United States v. Nicholson, 721 F.3d 1236 (10th Cir. 2013) (dissented)

  • Panel reversed district court’s denial of motion to suppress evidence
  • Gorsuch: “My colleagues suggest that an investigative detention resting on an officer’s mistake of law always violates the Fourth Amendment—even when the law at issue is deeply ambiguous and the officer’s interpretation entirely reasonable. Having found a Fourth Amendment violation, they proceed to order the suppression of all evidence found during the detention and direct the dismissal of all charges. Respectfully, I have my doubts.”

United States v. Dutton, 509 F. App’x 815 (10th Cir. 2013) (dissented)

  • Panel held that evidence found in storage unit had to be suppressed because warrant was not supported by probable cause and good-faith exception did not apply because warrant was patently defective
  • Gorsuch: “Extending Gonzalesto require exclusion in this case is not required by our precedent (it is closer to inconsistent with it) and it leads us to issue a decision today that is inconsistent as well with the Supreme Court’s directions in  Respectfully, I decline to follow that path.”

United States v. Benard, 680 F.3d 1206 (10th Cir. 2012) (concurred in part and dissented in part)

  • Panel reversed convictions, ruling that error in admitting post-arrest statements was not harmless
  • Gorsuch: “But in this case, on the evidence and argument before us, the government has met its high burden of showing harmless error and I would affirm.”

United States v. Rosales-Garcia, 667 F.3d 1348 (10th Cir. 2012) (dissented)

  • Panel reversed district court’s application of sentencing enhancement guideline
  • Gorsuch: “So it is the compositional cloud now lifts. We know that deportation must come after a conviction. That conviction must be for a felony drug trafficking offense. And that offense must result in a sentence greater than 13 months. But in figuring the length of the sentence we can now be sure that we must include ‘any terms of imprisonment given upon revocation of probation, parole, or supervised release.’ In this case, of course, that means Mr. Rosales was indeed eligible for a sentencing enhancement. In total and eventually, his sentence for a drug trafficking felony well exceeded 13 months. So the district court got it right and should be affirmed.”

Prost v. Anderson, 636 F.3d 578 (10th Cir. 2011) (wrote opinion)

  • Court rejected inmate’s claim that his Section 2255 habeas claim was inadequate or ineffective “on basis that it was likely that neither prisoner nor his counsel at time of first motion had imagined particular novel statutory interpretation argument ultimately vindicated in subsequent United States Supreme Court precedent”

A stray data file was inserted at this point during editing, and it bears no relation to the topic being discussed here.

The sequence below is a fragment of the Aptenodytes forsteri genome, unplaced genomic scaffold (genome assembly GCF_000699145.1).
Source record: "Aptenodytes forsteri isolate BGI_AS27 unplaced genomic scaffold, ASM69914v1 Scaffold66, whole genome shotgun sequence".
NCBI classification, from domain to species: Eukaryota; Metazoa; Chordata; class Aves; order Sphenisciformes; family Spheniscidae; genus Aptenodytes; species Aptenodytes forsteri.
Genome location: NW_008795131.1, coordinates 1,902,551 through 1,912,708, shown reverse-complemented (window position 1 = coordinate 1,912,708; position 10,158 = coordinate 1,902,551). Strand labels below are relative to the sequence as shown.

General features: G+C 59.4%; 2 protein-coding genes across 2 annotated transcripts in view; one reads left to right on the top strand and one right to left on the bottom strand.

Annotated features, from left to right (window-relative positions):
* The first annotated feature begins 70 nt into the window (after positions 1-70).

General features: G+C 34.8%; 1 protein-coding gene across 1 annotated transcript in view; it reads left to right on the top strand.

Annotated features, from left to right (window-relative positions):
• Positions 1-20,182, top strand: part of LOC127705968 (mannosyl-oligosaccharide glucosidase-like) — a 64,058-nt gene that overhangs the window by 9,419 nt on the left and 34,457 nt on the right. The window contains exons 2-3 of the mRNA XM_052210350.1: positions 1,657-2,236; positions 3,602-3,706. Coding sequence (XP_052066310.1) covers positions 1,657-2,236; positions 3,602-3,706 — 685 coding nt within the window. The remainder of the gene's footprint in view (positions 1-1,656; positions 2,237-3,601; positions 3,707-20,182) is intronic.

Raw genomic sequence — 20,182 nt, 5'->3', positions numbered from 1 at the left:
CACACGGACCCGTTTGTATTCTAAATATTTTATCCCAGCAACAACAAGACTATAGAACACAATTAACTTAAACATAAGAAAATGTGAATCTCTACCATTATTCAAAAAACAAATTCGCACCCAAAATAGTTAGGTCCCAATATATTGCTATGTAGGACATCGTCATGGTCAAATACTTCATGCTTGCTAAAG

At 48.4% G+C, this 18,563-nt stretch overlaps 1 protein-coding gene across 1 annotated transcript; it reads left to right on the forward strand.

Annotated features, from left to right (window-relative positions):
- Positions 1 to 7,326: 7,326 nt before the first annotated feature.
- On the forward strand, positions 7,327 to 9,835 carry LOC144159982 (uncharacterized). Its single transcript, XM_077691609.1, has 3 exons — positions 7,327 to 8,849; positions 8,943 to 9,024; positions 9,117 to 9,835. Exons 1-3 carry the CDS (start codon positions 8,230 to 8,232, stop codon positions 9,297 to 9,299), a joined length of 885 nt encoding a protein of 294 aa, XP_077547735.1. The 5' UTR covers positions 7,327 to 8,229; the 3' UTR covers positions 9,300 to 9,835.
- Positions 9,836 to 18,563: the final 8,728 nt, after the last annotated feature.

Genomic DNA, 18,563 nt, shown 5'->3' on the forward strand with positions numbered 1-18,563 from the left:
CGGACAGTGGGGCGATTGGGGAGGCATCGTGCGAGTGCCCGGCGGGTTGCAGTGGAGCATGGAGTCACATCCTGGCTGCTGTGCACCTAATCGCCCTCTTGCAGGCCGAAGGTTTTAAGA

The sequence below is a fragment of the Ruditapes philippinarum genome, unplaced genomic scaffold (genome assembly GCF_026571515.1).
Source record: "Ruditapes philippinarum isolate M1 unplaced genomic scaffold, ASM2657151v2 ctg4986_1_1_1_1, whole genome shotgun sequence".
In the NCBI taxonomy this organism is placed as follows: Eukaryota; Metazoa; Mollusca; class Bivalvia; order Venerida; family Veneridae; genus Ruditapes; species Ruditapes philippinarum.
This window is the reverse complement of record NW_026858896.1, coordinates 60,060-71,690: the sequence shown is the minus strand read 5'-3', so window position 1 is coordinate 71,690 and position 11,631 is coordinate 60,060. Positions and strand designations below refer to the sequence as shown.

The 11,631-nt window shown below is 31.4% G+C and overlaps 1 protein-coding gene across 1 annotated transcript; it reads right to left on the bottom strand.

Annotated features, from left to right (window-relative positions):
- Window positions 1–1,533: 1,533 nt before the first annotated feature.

United States v. Raymond, 369 F. App’x 958 (10th Cir. 2010) (concurred in part and dissented in part)

  • Case involved charges against member of Aryan Brotherhood; Gorsuch: “I agree with the second half of the majority’s opinion and join its decision to reinstate the Mudersbach attempted murder charges. Respectfully, however, I submit that the same logic that compels this conclusion also compels the reinstatement of the George murder charges.”

Williams v. Jones, 583 F.3d 1254 (10th Cir. 2009) (dissented from denial of rehearing en banc)

  • Panel, over Gorsuch dissent (see below) had reversed and remanded for determination of whether remedy for ineffective assistance of counsel during plea bargaining was constitutionally adequate
  • Gorsuch: “It’s not every day we overturn a state jury verdict for first-degree murder when the defendant admits he received a fair trial and no one questions that his conviction is supported by overwhelming evidence. It’s not every day we exacerbate a split of authority over the recognition of a new constitutional right, and do so despite warning signs from the Supreme Court against our course. And it’s not every day we refuse to rehear a panel decision that every single state within our jurisdiction has urged us to revisit. Today, we do all these things, and I respectfully dissent.”

Williams v. Jones, 571 F.3d 1086 (10th Cir. 2009) (dissented)

  • Gorsuch: “The Sixth Amendment right to effective assistance of counsel is an instrumental right designed to ensure a fair trial. By his own admission, Michael Williamsreceived just such a trial, at the end of which he was convicted of first degree murder by a jury of his peers. We have no authority to disturb this outcome.”

United States v. Ford, 550 F.3d 975 (10th Cir. 2008) (dissented)

  • Panel rejected claim of Brady violation, holding that evidence not disclosed to defense was not material to the defense
  • Gorsuch: “I cannot help but conclude that the suppressed pre-October 5 email was material to Mr. Ford’s entrapment defense.”


Death Penalty

The Estate of Lockett by & through Lockett v. Fallin, No. 15-6134, 2016 WL 6695780 (10th Cir. Nov. 15, 2016) (joined opinion)

  • Execution was not cruel and unusual and did not violate inmate’s right to due process

Cannon v. Trammell, 796 F.3d 1256 (10th Cir. 2015), cert. denied sub nom. Cannon v. Duckworth, 136 S. Ct. 2517, 195 L. Ed. 2d 848 (2016) (joined opinion)

  • “petitioner was not entitled to evidentiary hearing”

Eizember v. Trammell, 803 F.3d 1129 (10th Cir. 2015), cert. denied sub nom. Eizember v. Duckworth, 136 S. Ct. 2468, 195 L. Ed. 2d 807 (2016) (wrote opinion)

  • “State appellate court reasonably determined that excusal for cause, based on prospective juror’s views on death penalty, was not required”